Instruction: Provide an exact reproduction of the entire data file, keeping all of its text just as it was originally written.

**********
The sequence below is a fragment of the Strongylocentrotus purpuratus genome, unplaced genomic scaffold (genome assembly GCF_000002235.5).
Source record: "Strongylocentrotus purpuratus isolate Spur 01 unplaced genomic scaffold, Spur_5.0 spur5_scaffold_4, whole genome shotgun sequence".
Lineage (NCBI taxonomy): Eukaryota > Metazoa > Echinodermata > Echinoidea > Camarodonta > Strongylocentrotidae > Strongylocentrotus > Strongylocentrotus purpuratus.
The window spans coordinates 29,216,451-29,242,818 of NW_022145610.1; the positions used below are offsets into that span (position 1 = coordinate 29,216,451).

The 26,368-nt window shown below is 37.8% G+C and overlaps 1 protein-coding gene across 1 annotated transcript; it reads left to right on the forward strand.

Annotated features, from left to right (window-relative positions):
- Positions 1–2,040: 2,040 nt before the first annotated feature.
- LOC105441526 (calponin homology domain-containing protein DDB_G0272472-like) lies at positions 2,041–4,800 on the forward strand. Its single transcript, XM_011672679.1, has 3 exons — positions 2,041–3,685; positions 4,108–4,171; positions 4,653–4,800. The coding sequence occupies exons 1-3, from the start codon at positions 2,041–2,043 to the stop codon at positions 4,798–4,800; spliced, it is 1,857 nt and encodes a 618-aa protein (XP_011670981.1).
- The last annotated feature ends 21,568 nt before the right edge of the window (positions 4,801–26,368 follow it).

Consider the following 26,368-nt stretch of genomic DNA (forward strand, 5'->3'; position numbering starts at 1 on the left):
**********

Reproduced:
The sequence below is a fragment of the Strongylocentrotus purpuratus genome, unplaced genomic scaffold (genome assembly GCF_000002235.5).
Source record: "Strongylocentrotus purpuratus isolate Spur 01 unplaced genomic scaffold, Spur_5.0 spur5_scaffold_4, whole genome shotgun sequence".
Lineage (NCBI taxonomy): Eukaryota > Metazoa > Echinodermata > Echinoidea > Camarodonta > Strongylocentrotidae > Strongylocentrotus > Strongylocentrotus purpuratus.
The window spans coordinates 29,216,451-29,242,818 of NW_022145610.1; the positions used below are offsets into that span (position 1 = coordinate 29,216,451).

The 26,368-nt window shown below is 37.8% G+C and overlaps 1 protein-coding gene across 1 annotated transcript; it reads left to right on the forward strand.

Annotated features, from left to right (window-relative positions):
- Positions 1–2,040: 2,040 nt before the first annotated feature.
- LOC105441526 (calponin homology domain-containing protein DDB_G0272472-like) lies at positions 2,041–4,800 on the forward strand. Its single transcript, XM_011672679.1, has 3 exons — positions 2,041–3,685; positions 4,108–4,171; positions 4,653–4,800. The coding sequence occupies exons 1-3, from the start codon at positions 2,041–2,043 to the stop codon at positions 4,798–4,800; spliced, it is 1,857 nt and encodes a 618-aa protein (XP_011670981.1).
- The last annotated feature ends 21,568 nt before the right edge of the window (positions 4,801–26,368 follow it).

Consider the following 26,368-nt stretch of genomic DNA (forward strand, 5'->3'; position numbering starts at 1 on the left):